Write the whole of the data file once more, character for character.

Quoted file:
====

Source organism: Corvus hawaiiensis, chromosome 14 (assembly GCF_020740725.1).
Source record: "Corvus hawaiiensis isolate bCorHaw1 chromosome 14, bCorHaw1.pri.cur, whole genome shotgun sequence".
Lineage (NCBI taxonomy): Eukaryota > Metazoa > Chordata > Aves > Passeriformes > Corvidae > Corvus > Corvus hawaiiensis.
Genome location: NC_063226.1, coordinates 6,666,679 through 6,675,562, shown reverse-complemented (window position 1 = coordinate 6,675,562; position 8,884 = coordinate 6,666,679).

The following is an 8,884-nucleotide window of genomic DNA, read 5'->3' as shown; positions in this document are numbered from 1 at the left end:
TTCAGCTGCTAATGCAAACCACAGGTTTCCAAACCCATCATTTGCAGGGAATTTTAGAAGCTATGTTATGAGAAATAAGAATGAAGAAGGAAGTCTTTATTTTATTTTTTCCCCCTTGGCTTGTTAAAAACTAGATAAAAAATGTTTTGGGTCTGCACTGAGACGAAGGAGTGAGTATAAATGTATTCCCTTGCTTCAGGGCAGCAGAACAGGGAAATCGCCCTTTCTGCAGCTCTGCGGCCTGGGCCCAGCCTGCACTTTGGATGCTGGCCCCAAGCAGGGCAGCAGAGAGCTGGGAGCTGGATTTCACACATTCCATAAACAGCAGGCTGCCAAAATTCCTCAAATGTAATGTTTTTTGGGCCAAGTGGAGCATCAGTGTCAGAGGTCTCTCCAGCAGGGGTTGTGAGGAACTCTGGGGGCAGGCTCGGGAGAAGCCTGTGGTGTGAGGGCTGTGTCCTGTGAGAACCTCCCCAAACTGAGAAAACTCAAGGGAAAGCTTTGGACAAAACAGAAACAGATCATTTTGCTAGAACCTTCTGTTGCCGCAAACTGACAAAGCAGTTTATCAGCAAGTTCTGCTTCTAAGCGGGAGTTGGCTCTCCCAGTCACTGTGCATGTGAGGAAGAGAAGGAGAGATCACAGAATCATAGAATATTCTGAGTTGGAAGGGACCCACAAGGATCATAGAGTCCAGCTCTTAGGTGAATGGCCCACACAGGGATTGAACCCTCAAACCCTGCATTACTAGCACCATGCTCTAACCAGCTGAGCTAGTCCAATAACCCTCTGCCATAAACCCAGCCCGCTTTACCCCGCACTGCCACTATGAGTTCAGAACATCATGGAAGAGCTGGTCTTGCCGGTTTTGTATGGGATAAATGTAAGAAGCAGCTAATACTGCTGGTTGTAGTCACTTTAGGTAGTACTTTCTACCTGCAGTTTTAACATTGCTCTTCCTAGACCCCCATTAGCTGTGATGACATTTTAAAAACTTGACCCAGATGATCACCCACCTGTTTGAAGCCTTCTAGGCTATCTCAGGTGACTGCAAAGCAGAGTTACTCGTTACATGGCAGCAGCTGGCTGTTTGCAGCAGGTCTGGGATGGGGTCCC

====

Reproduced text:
Source organism: Corvus hawaiiensis, chromosome 14 (assembly GCF_020740725.1).
Source record: "Corvus hawaiiensis isolate bCorHaw1 chromosome 14, bCorHaw1.pri.cur, whole genome shotgun sequence".
Lineage (NCBI taxonomy): Eukaryota > Metazoa > Chordata > Aves > Passeriformes > Corvidae > Corvus > Corvus hawaiiensis.
Genome location: NC_063226.1, coordinates 6,666,679 through 6,675,562, shown reverse-complemented (window position 1 = coordinate 6,675,562; position 8,884 = coordinate 6,666,679).

The following is an 8,884-nucleotide window of genomic DNA, read 5'->3' as shown; positions in this document are numbered from 1 at the left end:
TTCAGCTGCTAATGCAAACCACAGGTTTCCAAACCCATCATTTGCAGGGAATTTTAGAAGCTATGTTATGAGAAATAAGAATGAAGAAGGAAGTCTTTATTTTATTTTTTCCCCCTTGGCTTGTTAAAAACTAGATAAAAAATGTTTTGGGTCTGCACTGAGACGAAGGAGTGAGTATAAATGTATTCCCTTGCTTCAGGGCAGCAGAACAGGGAAATCGCCCTTTCTGCAGCTCTGCGGCCTGGGCCCAGCCTGCACTTTGGATGCTGGCCCCAAGCAGGGCAGCAGAGAGCTGGGAGCTGGATTTCACACATTCCATAAACAGCAGGCTGCCAAAATTCCTCAAATGTAATGTTTTTTGGGCCAAGTGGAGCATCAGTGTCAGAGGTCTCTCCAGCAGGGGTTGTGAGGAACTCTGGGGGCAGGCTCGGGAGAAGCCTGTGGTGTGAGGGCTGTGTCCTGTGAGAACCTCCCCAAACTGAGAAAACTCAAGGGAAAGCTTTGGACAAAACAGAAACAGATCATTTTGCTAGAACCTTCTGTTGCCGCAAACTGACAAAGCAGTTTATCAGCAAGTTCTGCTTCTAAGCGGGAGTTGGCTCTCCCAGTCACTGTGCATGTGAGGAAGAGAAGGAGAGATCACAGAATCATAGAATATTCTGAGTTGGAAGGGACCCACAAGGATCATAGAGTCCAGCTCTTAGGTGAATGGCCCACACAGGGATTGAACCCTCAAACCCTGCATTACTAGCACCATGCTCTAACCAGCTGAGCTAGTCCAATAACCCTCTGCCATAAACCCAGCCCGCTTTACCCCGCACTGCCACTATGAGTTCAGAACATCATGGAAGAGCTGGTCTTGCCGGTTTTGTATGGGATAAATGTAAGAAGCAGCTAATACTGCTGGTTGTAGTCACTTTAGGTAGTACTTTCTACCTGCAGTTTTAACATTGCTCTTCCTAGACCCCCATTAGCTGTGATGACATTTTAAAAACTTGACCCAGATGATCACCCACCTGTTTGAAGCCTTCTAGGCTATCTCAGGTGACTGCAAAGCAGAGTTACTCGTTACATGGCAGCAGCTGGCTGTTTGCAGCAGGTCTGGGATGGGGTCCC